Gianforte received 46 percent of the vote in the 2016 governor’s race to Bullock’s 50 percent. Libertarian Ted Dunlap picked up the remainder. The Republican candidate received 43,125 fewer votes than Trump, who clobbered Hillary Clinton with a 101,531-vote advantage.

The Republican might have done better had he associated himself more with Trump, said Craig Wilson, Montana State University political science professor emeritus. Wilson said Gianforte will need to identify with Trump in the special election to attract the Republican voters Gianforte didn’t draw in 2016. Whoever the Republican Party chooses to be its candidate in the next week or so during a nominating convention will have to be affiliated with Trump. In fact, it will be impossible not to be affiliated with the new president, Wilson said.

There are now seven Republicans vying to be selected at nominating convention by members of county-level committees. With no time for a primary election before an early spring election, all political parties will select a candidate in-house.

A look at federal election data shows only one would-be Republican U.S. House candidate donating to Trump, state Sen. Ed Buttrey, R-Great Falls. A moderate Republican, Buttrey is considered by many to have an outside shot at the nomination.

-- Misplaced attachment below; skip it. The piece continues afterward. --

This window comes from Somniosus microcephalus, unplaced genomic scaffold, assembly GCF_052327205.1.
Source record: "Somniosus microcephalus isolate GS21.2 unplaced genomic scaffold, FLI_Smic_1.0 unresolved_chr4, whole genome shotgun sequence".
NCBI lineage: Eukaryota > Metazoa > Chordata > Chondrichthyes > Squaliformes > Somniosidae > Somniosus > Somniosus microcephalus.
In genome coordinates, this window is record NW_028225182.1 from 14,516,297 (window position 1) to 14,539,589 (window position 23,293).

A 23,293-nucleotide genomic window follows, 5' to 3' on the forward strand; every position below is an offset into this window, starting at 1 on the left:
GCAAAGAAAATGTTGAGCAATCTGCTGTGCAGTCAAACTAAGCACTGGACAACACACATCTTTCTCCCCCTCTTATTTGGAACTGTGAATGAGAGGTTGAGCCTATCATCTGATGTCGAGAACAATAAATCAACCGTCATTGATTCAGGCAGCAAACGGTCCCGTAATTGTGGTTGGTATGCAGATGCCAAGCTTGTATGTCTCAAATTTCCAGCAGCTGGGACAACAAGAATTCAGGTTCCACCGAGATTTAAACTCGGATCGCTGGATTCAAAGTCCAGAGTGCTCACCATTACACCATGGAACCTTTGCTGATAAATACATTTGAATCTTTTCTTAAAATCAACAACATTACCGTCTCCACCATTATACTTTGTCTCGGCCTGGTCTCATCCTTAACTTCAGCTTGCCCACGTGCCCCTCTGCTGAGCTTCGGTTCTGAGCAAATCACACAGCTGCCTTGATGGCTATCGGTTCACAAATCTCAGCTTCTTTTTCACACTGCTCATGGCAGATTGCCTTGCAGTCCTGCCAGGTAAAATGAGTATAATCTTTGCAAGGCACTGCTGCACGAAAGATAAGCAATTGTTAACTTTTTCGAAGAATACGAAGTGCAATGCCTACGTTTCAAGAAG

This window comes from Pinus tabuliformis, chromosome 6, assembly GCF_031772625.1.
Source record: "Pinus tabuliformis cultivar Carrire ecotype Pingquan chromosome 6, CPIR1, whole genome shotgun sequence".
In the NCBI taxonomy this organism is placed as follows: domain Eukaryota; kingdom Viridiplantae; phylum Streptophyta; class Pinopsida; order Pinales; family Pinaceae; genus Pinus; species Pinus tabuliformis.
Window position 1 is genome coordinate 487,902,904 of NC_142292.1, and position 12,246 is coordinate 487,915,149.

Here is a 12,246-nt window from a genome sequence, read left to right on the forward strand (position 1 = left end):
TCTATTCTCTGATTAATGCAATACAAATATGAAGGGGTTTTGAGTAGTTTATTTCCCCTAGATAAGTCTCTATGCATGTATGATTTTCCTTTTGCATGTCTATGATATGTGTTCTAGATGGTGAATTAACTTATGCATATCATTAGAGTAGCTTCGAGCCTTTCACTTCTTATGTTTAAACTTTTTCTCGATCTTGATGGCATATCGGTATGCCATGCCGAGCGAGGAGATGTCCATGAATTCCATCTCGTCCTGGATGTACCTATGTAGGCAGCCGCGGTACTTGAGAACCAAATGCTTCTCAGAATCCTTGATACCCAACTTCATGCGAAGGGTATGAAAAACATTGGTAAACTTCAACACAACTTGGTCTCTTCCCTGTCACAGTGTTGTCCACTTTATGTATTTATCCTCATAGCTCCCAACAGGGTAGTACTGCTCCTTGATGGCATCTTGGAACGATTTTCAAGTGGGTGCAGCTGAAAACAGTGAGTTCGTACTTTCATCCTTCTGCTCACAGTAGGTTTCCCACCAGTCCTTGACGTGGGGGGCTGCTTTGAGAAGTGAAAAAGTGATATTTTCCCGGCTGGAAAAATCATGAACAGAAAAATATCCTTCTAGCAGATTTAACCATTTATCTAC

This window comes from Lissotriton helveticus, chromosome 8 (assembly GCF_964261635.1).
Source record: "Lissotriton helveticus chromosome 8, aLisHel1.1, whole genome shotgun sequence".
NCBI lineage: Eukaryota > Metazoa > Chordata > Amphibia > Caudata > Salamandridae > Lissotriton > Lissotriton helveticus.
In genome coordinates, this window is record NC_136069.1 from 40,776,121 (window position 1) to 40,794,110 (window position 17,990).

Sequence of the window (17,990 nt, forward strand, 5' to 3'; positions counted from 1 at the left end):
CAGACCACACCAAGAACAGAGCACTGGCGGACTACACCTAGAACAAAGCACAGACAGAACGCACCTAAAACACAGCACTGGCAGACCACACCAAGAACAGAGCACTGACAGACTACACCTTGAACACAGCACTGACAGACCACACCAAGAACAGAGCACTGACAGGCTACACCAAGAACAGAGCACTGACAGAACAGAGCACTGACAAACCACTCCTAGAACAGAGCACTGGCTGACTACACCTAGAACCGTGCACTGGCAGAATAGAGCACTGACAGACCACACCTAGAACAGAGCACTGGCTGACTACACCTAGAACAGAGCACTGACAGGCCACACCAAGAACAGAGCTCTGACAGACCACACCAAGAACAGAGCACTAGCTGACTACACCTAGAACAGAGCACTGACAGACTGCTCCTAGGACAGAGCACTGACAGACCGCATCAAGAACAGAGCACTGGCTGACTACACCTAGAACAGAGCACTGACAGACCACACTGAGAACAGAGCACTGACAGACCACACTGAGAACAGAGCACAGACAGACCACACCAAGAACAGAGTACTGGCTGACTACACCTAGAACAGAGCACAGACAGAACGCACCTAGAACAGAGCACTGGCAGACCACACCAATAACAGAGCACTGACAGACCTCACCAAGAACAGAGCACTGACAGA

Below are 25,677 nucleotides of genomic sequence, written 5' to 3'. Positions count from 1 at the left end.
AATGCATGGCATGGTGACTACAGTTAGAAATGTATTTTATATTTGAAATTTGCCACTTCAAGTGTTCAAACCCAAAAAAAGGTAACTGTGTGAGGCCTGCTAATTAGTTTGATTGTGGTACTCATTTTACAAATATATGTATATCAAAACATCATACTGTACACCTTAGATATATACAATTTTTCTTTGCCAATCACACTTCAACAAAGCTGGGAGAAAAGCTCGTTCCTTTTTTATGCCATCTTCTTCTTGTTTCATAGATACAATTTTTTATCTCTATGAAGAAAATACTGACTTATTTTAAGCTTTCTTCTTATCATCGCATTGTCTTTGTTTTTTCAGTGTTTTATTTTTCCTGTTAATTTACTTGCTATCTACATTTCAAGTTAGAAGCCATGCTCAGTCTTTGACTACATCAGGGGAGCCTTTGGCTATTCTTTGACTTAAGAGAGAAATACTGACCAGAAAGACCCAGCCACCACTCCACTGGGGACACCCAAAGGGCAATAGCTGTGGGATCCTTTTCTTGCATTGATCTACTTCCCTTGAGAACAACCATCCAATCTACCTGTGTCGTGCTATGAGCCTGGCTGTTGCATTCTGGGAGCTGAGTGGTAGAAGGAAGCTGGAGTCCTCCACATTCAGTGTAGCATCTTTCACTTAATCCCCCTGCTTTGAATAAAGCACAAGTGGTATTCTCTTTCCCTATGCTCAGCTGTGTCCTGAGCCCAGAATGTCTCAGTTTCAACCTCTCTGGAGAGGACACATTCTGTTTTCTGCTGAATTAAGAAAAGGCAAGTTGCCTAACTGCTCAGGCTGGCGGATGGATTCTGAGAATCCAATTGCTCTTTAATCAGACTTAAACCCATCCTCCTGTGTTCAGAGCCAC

But Buttrey was an early Trump supporter. He donated $2,700 to Trump’s campaign. And along with Rep. Zinke, he was the first Republican office holder to endorse Trump publicly. When Trump rallied supporters in Billings, Buttrey attended as a VIP and got to visit with Trump the candidate.

“I was originally a supporter of Gov. (John) Kasich from Ohio. I supported him in the beginning due to the fact that his history showed an intellect and ability to search out solutions and not take ideological position when a solution could be obtained,” Buttrey told The Gazette. “I soon, however, saw a clear and concise message coming from the electorate, and that was that they were fed up with both parties, with the establishment, the practice of pointing fingers and laying blame, and most importantly the lack of positive action by politicians on behalf of the American people. This applied to voters from both parties, and they all were clearly looking for an alternate to the same-old politician. Mr. Trump certainly fit the bill.”

Trump's speaking style seemed rash at times, Buttrey said, but Americans were embracing Trump’s matter-of-fact style. The Great Falls Republican saw Americans wanting to take the country in a different direction and concluded that Trump would do so.

“I believe I fit the mold of what the electors stated loud and clear in the last election that they want for their representative. I am a Zinke/Trump-type candidate, one that is willing to listen to all sides, to hear all arguments, and consider all opinions,” Buttrey said. “I am conservative in my decision making, but also am humble enough to know that I am not always right on all issues and that the best leader is willing to know when they need help, need advice and need to consider alternate opinions before making a decision.”

The other candidates seeking the Republican nomination are Drew Turiano, of East Helena; Dean Rehbein, of Missoula; Rep. Carl Glimm, of Kila; and Ed Walker of Billings.

If the other candidates are now Trump supporters, Buttrey said he applauds their change of heart.


Agriculture and Politics Reporter

Politics and agriculture reporter for The Billings Gazette.